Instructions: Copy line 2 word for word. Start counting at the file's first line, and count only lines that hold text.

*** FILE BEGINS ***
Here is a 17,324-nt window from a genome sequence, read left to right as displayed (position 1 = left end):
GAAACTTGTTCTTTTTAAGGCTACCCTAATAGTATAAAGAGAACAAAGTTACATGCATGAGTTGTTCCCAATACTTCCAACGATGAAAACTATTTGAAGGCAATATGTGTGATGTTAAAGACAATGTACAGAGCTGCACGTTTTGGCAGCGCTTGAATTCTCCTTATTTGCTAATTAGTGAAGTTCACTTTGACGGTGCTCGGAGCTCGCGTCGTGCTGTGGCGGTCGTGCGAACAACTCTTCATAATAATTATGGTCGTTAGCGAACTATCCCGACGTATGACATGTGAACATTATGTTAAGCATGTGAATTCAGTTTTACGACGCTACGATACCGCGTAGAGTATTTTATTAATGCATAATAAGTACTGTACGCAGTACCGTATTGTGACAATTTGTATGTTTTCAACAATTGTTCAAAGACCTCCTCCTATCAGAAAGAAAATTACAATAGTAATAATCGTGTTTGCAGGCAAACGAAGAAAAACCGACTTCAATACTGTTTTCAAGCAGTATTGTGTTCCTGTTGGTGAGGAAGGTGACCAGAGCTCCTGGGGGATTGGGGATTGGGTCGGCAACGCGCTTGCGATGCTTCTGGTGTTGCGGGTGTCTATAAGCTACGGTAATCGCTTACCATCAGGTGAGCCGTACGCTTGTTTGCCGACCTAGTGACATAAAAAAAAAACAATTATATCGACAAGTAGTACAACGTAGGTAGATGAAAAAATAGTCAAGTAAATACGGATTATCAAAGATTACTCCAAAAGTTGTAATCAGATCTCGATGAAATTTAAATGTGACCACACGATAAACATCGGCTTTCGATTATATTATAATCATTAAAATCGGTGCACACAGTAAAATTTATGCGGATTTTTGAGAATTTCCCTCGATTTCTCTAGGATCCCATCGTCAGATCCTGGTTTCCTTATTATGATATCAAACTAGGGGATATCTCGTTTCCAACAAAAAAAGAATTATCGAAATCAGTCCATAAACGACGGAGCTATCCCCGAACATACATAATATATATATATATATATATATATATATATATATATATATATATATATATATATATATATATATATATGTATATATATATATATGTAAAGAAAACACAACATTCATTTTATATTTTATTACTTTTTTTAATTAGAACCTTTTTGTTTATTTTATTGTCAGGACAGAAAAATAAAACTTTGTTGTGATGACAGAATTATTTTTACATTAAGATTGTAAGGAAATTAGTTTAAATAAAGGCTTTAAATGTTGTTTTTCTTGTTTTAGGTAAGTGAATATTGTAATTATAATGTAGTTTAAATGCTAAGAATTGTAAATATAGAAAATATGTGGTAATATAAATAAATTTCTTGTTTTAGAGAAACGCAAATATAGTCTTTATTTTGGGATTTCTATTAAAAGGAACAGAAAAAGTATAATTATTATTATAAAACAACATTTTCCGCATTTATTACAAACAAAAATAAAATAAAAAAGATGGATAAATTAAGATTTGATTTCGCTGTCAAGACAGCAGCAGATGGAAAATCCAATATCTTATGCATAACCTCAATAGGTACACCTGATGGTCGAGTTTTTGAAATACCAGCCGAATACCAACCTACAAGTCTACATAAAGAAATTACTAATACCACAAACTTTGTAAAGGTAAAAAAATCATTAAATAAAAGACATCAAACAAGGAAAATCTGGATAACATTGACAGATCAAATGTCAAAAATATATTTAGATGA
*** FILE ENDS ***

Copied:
GAAACTTGTTCTTTTTAAGGCTACCCTAATAGTATAAAGAGAACAAAGTTACATGCATGAGTTGTTCCCAATACTTCCAACGATGAAAACTATTTGAAGGCAATATGTGTGATGTTAAAGACAATGTACAGAGCTGCACGTTTTGGCAGCGCTTGAATTCTCCTTATTTGCTAATTAGTGAAGTTCACTTTGACGGTGCTCGGAGCTCGCGTCGTGCTGTGGCGGTCGTGCGAACAACTCTTCATAATAATTATGGTCGTTAGCGAACTATCCCGACGTATGACATGTGAACATTATGTTAAGCATGTGAATTCAGTTTTACGACGCTACGATACCGCGTAGAGTATTTTATTAATGCATAATAAGTACTGTACGCAGTACCGTATTGTGACAATTTGTATGTTTTCAACAATTGTTCAAAGACCTCCTCCTATCAGAAAGAAAATTACAATAGTAATAATCGTGTTTGCAGGCAAACGAAGAAAAACCGACTTCAATACTGTTTTCAAGCAGTATTGTGTTCCTGTTGGTGAGGAAGGTGACCAGAGCTCCTGGGGGATTGGGGATTGGGTCGGCAACGCGCTTGCGATGCTTCTGGTGTTGCGGGTGTCTATAAGCTACGGTAATCGCTTACCATCAGGTGAGCCGTACGCTTGTTTGCCGACCTAGTGACATAAAAAAAAAACAATTATATCGACAAGTAGTACAACGTAGGTAGATGAAAAAATAGTCAAGTAAATACGGATTATCAAAGATTACTCCAAAAGTTGTAATCAGATCTCGATGAAATTTAAATGTGACCACACGATAAACATCGGCTTTCGATTATATTATAATCATTAAAATCGGTGCACACAGTAAAATTTATGCGGATTTTTGAGAATTTCCCTCGATTTCTCTAGGATCCCATCGTCAGATCCTGGTTTCCTTATTATGATATCAAACTAGGGGATATCTCGTTTCCAACAAAAAAAGAATTATCGAAATCAGTCCATAAACGACGGAGCTATCCCCGAACATACATAATATATATATATATATATATATATATATATATATATATATATATATATATATATATATATATATATATGTATATATATATATATGTAAAGAAAACACAACATTCATTTTATATTTTATTACTTTTTTTAATTAGAACCTTTTTGTTTATTTTATTGTCAGGACAGAAAAATAAAACTTTGTTGTGATGACAGAATTATTTTTACATTAAGATTGTAAGGAAATTAGTTTAAATAAAGGCTTTAAATGTTGTTTTTCTTGTTTTAGGTAAGTGAATATTGTAATTATAATGTAGTTTAAATGCTAAGAATTGTAAATATAGAAAATATGTGGTAATATAAATAAATTTCTTGTTTTAGAGAAACGCAAATATAGTCTTTATTTTGGGATTTCTATTAAAAGGAACAGAAAAAGTATAATTATTATTATAAAACAACATTTTCCGCATTTATTACAAACAAAAATAAAATAAAAAAGATGGATAAATTAAGATTTGATTTCGCTGTCAAGACAGCAGCAGATGGAAAATCCAATATCTTATGCATAACCTCAATAGGTACACCTGATGGTCGAGTTTTTGAAATACCAGCCGAATACCAACCTACAAGTCTACATAAAGAAATTACTAATACCACAAACTTTGTAAAGGTAAAAAAATCATTAAATAAAAGACATCAAACAAGGAAAATCTGGATAACATTGACAGATCAAATGTCAAAAATATATTTAGATGA